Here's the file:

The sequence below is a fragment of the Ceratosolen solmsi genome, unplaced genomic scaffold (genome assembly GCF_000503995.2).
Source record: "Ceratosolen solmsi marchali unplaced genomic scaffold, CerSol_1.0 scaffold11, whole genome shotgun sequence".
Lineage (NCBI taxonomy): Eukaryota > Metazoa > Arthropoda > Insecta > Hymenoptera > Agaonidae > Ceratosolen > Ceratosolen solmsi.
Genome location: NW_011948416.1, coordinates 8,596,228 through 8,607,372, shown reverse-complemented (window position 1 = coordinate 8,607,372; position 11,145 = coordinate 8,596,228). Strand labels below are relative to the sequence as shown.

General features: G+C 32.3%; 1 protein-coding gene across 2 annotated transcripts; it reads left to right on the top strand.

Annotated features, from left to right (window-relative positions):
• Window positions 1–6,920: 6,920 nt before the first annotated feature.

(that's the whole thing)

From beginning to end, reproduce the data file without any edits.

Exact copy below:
The sequence below is a fragment of the Ceratosolen solmsi genome, unplaced genomic scaffold (genome assembly GCF_000503995.2).
Source record: "Ceratosolen solmsi marchali unplaced genomic scaffold, CerSol_1.0 scaffold11, whole genome shotgun sequence".
Lineage (NCBI taxonomy): Eukaryota > Metazoa > Arthropoda > Insecta > Hymenoptera > Agaonidae > Ceratosolen > Ceratosolen solmsi.
Genome location: NW_011948416.1, coordinates 8,596,228 through 8,607,372, shown reverse-complemented (window position 1 = coordinate 8,607,372; position 11,145 = coordinate 8,596,228). Strand labels below are relative to the sequence as shown.

General features: G+C 32.3%; 1 protein-coding gene across 2 annotated transcripts; it reads left to right on the top strand.

Annotated features, from left to right (window-relative positions):
• Window positions 1–6,920: 6,920 nt before the first annotated feature.